Employer’s COBRA Notice Mailing Found Insufficient

In the lull between Open Enrollment and next year’s plan renewals, it is reasonable to look at some compliance issues, specifically COBRA notice procedures. A recent court case found an employer’s COBRA notice mailing procedures to be insufficient. This created significant liability for the employer.

This case also provides useful reminders for all employers regarding COBRA notice requirements. Give it a read and think about whether your procedures would stand the test. Or if you are pressed for time, jump to the Lesson at the end of the article.

COBRA Notification Requirements

COBRA law requires employers to provide a formal notification of COBRA election rights notice to Qualified Beneficiaries. When a qualifying event occurs (such as termination of employment), the following employer notice responsibilities are triggered. There are also specific time thresholds that must be met for notifications.


Days after Qualifying Event Occurs

Employer notifies Plan Administrator

The employer must notify its group health plan administrator when a qualifying event occurs

30 days

44 days combined*

Plan Administrator notifies Qualified Beneficiary

The plan administrator then must notify the employee of his or her right to continue coverage under COBRA.

14 days

*When the employer and Plan Administrator are the same entity, both day allocations are allowed (44 days total).

Proof of Notice

The courts generally recognize that a “good faith” effort to send an election notice to an employee satisfies an employer’s COBRA notice requirements. However, the burden of proof lies with employers to demonstrate that this good faith effort was made. 

Over the course of decades of lawsuits, two general methods of notification have emerged as satisfactory for meeting an employer’s COBRA notification obligation:

  1. By documenting the sending of required notices via first-class mail.
  2. By a plan administrator adopting standard procedures for generating and mailing COBRA notices and maintaining evidence that the procedures are consistently followed for a specific individual.

As an example of the standardized procedure method, if mail merge letters are the standard procedure, documentation would need to be maintained of the Excel spreadsheet that fed the mail merge process. Upon challenge, the specific individual’s information would need to be identified in the mail merge file.

Facts of the Jewel Case

An Illinois federal district court concluded that an employer failed to show it made a good faith effort to provide a COBRA election notice to a terminated employee. (Link to Earl v. Jewel Food Stores, Inc. case.)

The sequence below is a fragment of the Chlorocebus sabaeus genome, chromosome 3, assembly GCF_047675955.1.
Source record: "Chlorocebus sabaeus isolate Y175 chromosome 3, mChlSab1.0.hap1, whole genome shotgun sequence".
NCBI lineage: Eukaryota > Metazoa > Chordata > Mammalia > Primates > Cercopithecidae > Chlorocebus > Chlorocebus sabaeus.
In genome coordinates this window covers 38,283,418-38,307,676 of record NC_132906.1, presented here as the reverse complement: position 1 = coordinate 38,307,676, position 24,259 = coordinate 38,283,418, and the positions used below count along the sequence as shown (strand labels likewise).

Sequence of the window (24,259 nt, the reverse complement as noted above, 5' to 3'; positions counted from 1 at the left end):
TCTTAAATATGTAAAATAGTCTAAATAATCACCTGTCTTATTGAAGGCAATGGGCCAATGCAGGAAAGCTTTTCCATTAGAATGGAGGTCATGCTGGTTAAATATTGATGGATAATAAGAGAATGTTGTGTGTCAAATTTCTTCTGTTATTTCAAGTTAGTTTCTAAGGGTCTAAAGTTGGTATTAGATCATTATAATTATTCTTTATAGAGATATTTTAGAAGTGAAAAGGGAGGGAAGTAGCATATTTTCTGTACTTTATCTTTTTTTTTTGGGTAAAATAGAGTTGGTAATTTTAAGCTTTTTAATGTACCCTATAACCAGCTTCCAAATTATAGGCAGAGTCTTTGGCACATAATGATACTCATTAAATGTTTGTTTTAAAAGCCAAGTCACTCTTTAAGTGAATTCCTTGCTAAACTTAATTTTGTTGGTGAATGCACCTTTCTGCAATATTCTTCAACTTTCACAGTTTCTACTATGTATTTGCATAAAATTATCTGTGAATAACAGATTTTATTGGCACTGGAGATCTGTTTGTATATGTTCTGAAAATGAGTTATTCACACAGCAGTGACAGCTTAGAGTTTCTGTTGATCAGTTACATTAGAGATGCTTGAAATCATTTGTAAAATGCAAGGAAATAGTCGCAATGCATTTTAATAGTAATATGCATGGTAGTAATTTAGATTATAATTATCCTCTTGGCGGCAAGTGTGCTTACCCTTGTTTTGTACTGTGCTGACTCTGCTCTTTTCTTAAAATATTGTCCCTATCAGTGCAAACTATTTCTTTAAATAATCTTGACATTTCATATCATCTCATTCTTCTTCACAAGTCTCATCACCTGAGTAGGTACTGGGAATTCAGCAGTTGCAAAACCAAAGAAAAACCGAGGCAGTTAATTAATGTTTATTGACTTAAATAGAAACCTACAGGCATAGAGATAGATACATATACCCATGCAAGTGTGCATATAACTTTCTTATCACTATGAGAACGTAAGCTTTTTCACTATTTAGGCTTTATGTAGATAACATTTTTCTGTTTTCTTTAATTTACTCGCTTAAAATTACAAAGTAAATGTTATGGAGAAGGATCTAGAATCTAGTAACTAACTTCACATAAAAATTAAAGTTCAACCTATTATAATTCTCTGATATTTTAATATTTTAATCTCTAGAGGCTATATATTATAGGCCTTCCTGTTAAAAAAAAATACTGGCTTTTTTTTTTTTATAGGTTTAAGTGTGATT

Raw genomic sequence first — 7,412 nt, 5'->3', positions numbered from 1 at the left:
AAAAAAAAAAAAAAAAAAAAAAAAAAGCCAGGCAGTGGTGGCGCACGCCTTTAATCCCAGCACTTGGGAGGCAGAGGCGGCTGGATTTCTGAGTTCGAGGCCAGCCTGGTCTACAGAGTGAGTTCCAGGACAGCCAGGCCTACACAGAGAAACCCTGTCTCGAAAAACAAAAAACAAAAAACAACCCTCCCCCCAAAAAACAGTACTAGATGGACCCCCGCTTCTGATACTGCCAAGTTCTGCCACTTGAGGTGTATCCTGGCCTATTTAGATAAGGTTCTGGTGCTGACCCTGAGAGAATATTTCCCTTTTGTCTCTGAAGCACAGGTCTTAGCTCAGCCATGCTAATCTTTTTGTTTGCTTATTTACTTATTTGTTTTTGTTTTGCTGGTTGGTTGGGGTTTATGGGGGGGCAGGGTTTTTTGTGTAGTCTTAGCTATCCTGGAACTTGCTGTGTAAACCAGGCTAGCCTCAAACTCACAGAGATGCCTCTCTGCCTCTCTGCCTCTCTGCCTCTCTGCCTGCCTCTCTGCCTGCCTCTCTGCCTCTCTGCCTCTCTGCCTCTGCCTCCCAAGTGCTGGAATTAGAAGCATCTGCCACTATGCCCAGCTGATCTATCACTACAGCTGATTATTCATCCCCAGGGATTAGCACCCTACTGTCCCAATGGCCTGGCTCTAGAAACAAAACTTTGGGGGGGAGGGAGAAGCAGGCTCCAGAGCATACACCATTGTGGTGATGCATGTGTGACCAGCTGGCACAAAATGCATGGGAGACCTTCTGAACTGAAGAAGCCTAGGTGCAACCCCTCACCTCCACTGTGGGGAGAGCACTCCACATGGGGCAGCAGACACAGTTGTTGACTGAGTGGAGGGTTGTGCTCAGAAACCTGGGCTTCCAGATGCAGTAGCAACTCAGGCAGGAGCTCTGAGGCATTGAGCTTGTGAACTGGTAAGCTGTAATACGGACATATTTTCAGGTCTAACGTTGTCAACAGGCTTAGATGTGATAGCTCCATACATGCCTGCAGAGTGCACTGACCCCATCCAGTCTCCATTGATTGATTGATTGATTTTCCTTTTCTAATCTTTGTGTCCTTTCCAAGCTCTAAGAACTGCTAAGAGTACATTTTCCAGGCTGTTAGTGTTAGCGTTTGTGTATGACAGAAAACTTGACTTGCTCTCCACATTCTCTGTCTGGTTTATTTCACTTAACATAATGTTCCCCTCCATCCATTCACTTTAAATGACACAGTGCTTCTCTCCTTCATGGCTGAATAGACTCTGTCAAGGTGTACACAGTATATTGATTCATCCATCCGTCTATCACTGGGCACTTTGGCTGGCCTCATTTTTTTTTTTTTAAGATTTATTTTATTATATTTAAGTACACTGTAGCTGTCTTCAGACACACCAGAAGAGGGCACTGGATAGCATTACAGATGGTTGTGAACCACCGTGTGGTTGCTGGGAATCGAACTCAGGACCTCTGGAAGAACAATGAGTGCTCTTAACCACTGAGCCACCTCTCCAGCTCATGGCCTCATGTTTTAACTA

In this case, the employee was terminated for violating the employer’s attendance policy. The employer asserted that it mailed a COBRA election notice to the employee. However, the employee did not receive the notice. 

Both the employer and employee agreed that the employee’s termination of employment was a COBRA qualifying event, and that the employee did not receive a COBRA notice from the employer. Thus, the question before the court was whether the employer made a good-faith effort to provide a COBRA election notice to the employee.

The Ruling

To show its good faith efforts, the employer-provided:

  1. The COBRA notice itself, which was addressed to the employee’s home address, and
  2. A Certificate of Mailing which was an internal document stating that a “Qualifying Event Letter” may have been sent to the employee at his last known address.

Based on this evidence, the court determined that the employer had failed to show that it made a good faith effort to provide the employee with a COBRA election notice. According to the court, the employer provided no evidence of:

  1. Sending the COBRA notice by certified or first-class mail
  2. Documentation of the employer’s standard procedures for generating or mailing COBRA notices
  3. Documentation of whether the employer’s COBRA mailing procedures were followed for this employee.

The court also rejected the employer’s argument that even if the employee had received the COBRA notice, he did not need COBRA and could not have afforded to pay for COBRA coverage.

The Lesson

The takeaway from this lawsuit is the importance of maintaining both defined procedures and procedural integrity relative to required COBRA notifications. Look at your procedures and confirm the following:

If Handled Internally: What is your process for sending notifications?  How well is the process documented? Could you produce documentation showing that you followed the process for a specific Qualified Beneficiary?

If Outsourced to COBRA Administrator: What is your process for providing data on Qualifying Events (or Initial Notices) to your COBRA administrator? Does your administrator have a documented process for mailing notifications?  Could your administrator produce documentation showing they followed the process for a specific Qualified Beneficiary? 

Vita’s COBRA Administration Process

The Vita COBRA administration process checks all the required boxes in terms of following a defined process and retaining documentation on the notification sent for each Qualified Beneficiary. 

Post a comment